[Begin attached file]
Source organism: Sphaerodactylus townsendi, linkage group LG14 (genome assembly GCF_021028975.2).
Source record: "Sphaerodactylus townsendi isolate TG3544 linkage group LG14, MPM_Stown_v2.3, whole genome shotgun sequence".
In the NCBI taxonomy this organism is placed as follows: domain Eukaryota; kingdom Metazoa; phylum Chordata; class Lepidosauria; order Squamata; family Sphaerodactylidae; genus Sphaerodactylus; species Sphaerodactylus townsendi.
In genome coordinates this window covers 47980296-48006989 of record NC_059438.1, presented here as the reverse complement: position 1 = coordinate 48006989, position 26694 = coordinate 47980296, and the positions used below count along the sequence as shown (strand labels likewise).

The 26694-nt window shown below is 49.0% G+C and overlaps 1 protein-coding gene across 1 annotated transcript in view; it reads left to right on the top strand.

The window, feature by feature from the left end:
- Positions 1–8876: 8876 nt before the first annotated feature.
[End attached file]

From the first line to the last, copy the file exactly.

Source organism: Sphaerodactylus townsendi, linkage group LG14 (genome assembly GCF_021028975.2).
Source record: "Sphaerodactylus townsendi isolate TG3544 linkage group LG14, MPM_Stown_v2.3, whole genome shotgun sequence".
In the NCBI taxonomy this organism is placed as follows: domain Eukaryota; kingdom Metazoa; phylum Chordata; class Lepidosauria; order Squamata; family Sphaerodactylidae; genus Sphaerodactylus; species Sphaerodactylus townsendi.
In genome coordinates this window covers 47980296-48006989 of record NC_059438.1, presented here as the reverse complement: position 1 = coordinate 48006989, position 26694 = coordinate 47980296, and the positions used below count along the sequence as shown (strand labels likewise).

The 26694-nt window shown below is 49.0% G+C and overlaps 1 protein-coding gene across 1 annotated transcript in view; it reads left to right on the top strand.

The window, feature by feature from the left end:
- Positions 1–8876: 8876 nt before the first annotated feature.